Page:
Offshore wind turbines

Mainstream Energy’s 448 MW Neart na Gaoithe wind farm is to feature a streamlined transmission system and a Boom Lock installation device as the company aims to produce the world’s cheapest electricity from an offshore wind farm.

In order to achieve its low costs the project will go without traditional large heavy offshore substation platforms and instead use two wind turbine foundations to support the transmission module. The Siemens-developed system is expected to reduce substation capital spending costs by 30 per cent as it would require less material and no specialist vessels will be needed for installation.
Offshore wind turbines
A Boom Lock system allows for installation of turbines on the windiest of days. The device, developed by High Wind, is mounted on an offshore crane for greater control, and can work in winds of up to 15 metres per second. This means more time out at sea, and less time with vessels sat in the harbour while projects costs tick upwards.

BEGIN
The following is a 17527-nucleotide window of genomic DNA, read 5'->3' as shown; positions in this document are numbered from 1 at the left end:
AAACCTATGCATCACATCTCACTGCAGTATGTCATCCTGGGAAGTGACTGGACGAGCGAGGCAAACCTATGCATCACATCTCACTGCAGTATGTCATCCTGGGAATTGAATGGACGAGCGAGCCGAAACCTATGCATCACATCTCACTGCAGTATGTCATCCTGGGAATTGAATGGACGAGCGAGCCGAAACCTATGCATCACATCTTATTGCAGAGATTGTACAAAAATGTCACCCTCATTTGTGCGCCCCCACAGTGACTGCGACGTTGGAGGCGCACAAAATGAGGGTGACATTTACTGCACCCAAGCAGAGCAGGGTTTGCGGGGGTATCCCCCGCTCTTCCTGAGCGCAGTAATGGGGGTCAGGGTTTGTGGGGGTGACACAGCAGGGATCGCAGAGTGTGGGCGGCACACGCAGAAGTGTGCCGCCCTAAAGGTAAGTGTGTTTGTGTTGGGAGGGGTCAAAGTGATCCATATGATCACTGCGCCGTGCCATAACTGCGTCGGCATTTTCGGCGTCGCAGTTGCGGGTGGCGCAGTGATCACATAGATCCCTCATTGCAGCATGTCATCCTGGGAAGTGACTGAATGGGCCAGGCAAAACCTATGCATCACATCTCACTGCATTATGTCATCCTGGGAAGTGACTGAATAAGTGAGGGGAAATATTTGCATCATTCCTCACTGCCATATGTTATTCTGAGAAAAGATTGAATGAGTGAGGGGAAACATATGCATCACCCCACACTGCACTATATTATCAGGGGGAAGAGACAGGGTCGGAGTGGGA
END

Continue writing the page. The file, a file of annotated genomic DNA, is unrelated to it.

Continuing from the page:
Mainstream secured a contract in the UK government’s first Contract for Difference auction earlier this year, which pays developers a guaranteed rate for the clean power they generate.

The Neart na Goithe, which translates as ‘Strength of the wind’ project off the east coast of Scotland has a 15 year contract from the government to deliver power at £114.39, which is 18.3 per cent cheaper than the previous administrative strike price of £140/MW.

“Logically, wind farms are being built in areas where there is a lot of wind. That’s why it makes sense to use the right tools to maximise on the workability during periods of strong winds and, at the same time, maintain the highest level of safety,” Bart De Poorter, general manager of GeoSea said in a statement.